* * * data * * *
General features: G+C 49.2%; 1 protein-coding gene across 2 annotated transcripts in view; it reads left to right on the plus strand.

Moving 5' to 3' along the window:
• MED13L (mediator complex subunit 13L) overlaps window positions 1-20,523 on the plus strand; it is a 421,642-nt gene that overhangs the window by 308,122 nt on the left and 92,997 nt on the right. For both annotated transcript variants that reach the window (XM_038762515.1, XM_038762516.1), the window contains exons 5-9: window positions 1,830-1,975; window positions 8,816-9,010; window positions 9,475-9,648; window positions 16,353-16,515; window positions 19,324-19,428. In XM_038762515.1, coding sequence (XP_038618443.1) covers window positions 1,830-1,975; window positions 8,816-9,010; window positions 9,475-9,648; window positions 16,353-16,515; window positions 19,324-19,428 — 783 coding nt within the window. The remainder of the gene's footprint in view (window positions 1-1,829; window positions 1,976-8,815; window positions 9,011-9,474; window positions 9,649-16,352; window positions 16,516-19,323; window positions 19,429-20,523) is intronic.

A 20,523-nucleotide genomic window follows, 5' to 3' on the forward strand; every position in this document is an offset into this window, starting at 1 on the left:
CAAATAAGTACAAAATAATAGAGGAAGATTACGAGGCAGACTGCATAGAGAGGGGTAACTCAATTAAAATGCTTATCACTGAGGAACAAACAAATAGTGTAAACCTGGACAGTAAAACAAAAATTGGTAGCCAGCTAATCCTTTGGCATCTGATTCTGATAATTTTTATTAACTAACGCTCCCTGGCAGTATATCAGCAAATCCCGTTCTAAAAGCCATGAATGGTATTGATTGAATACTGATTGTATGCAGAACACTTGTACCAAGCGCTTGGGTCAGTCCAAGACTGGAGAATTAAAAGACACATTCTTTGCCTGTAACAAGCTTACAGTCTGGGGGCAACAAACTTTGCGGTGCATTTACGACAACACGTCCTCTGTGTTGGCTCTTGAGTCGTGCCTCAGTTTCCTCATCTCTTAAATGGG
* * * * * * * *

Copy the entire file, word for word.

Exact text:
General features: G+C 49.2%; 1 protein-coding gene across 2 annotated transcripts in view; it reads left to right on the plus strand.

Moving 5' to 3' along the window:
• MED13L (mediator complex subunit 13L) overlaps window positions 1-20,523 on the plus strand; it is a 421,642-nt gene that overhangs the window by 308,122 nt on the left and 92,997 nt on the right. For both annotated transcript variants that reach the window (XM_038762515.1, XM_038762516.1), the window contains exons 5-9: window positions 1,830-1,975; window positions 8,816-9,010; window positions 9,475-9,648; window positions 16,353-16,515; window positions 19,324-19,428. In XM_038762515.1, coding sequence (XP_038618443.1) covers window positions 1,830-1,975; window positions 8,816-9,010; window positions 9,475-9,648; window positions 16,353-16,515; window positions 19,324-19,428 — 783 coding nt within the window. The remainder of the gene's footprint in view (window positions 1-1,829; window positions 1,976-8,815; window positions 9,011-9,474; window positions 9,649-16,352; window positions 16,516-19,323; window positions 19,429-20,523) is intronic.

A 20,523-nucleotide genomic window follows, 5' to 3' on the forward strand; every position in this document is an offset into this window, starting at 1 on the left:
CAAATAAGTACAAAATAATAGAGGAAGATTACGAGGCAGACTGCATAGAGAGGGGTAACTCAATTAAAATGCTTATCACTGAGGAACAAACAAATAGTGTAAACCTGGACAGTAAAACAAAAATTGGTAGCCAGCTAATCCTTTGGCATCTGATTCTGATAATTTTTATTAACTAACGCTCCCTGGCAGTATATCAGCAAATCCCGTTCTAAAAGCCATGAATGGTATTGATTGAATACTGATTGTATGCAGAACACTTGTACCAAGCGCTTGGGTCAGTCCAAGACTGGAGAATTAAAAGACACATTCTTTGCCTGTAACAAGCTTACAGTCTGGGGGCAACAAACTTTGCGGTGCATTTACGACAACACGTCCTCTGTGTTGGCTCTTGAGTCGTGCCTCAGTTTCCTCATCTCTTAAATGGG